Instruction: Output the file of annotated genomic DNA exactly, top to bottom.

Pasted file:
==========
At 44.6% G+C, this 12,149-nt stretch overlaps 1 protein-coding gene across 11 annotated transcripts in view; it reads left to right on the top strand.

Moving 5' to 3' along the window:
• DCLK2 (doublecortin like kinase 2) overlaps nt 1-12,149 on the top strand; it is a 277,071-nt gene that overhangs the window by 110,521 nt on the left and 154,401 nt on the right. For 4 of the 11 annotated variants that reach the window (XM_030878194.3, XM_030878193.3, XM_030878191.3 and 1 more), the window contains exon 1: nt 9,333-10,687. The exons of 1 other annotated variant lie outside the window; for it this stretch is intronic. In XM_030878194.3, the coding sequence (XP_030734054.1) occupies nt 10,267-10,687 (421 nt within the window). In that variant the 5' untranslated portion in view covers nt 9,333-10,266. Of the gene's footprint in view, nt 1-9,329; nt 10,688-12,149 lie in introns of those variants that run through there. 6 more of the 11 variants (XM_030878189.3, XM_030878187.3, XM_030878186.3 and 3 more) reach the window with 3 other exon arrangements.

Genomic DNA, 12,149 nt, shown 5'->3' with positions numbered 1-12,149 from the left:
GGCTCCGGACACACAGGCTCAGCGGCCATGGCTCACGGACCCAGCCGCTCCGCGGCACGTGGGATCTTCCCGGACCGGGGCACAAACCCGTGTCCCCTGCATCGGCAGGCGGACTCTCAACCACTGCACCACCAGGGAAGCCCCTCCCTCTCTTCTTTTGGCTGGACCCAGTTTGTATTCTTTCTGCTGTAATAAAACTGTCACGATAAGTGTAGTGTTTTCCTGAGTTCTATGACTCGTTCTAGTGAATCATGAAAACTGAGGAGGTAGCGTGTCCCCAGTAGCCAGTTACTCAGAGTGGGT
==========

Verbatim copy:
At 44.6% G+C, this 12,149-nt stretch overlaps 1 protein-coding gene across 11 annotated transcripts in view; it reads left to right on the top strand.

Moving 5' to 3' along the window:
• DCLK2 (doublecortin like kinase 2) overlaps nt 1-12,149 on the top strand; it is a 277,071-nt gene that overhangs the window by 110,521 nt on the left and 154,401 nt on the right. For 4 of the 11 annotated variants that reach the window (XM_030878194.3, XM_030878193.3, XM_030878191.3 and 1 more), the window contains exon 1: nt 9,333-10,687. The exons of 1 other annotated variant lie outside the window; for it this stretch is intronic. In XM_030878194.3, the coding sequence (XP_030734054.1) occupies nt 10,267-10,687 (421 nt within the window). In that variant the 5' untranslated portion in view covers nt 9,333-10,266. Of the gene's footprint in view, nt 1-9,329; nt 10,688-12,149 lie in introns of those variants that run through there. 6 more of the 11 variants (XM_030878189.3, XM_030878187.3, XM_030878186.3 and 3 more) reach the window with 3 other exon arrangements.

Genomic DNA, 12,149 nt, shown 5'->3' with positions numbered 1-12,149 from the left:
GGCTCCGGACACACAGGCTCAGCGGCCATGGCTCACGGACCCAGCCGCTCCGCGGCACGTGGGATCTTCCCGGACCGGGGCACAAACCCGTGTCCCCTGCATCGGCAGGCGGACTCTCAACCACTGCACCACCAGGGAAGCCCCTCCCTCTCTTCTTTTGGCTGGACCCAGTTTGTATTCTTTCTGCTGTAATAAAACTGTCACGATAAGTGTAGTGTTTTCCTGAGTTCTATGACTCGTTCTAGTGAATCATGAAAACTGAGGAGGTAGCGTGTCCCCAGTAGCCAGTTACTCAGAGTGGGT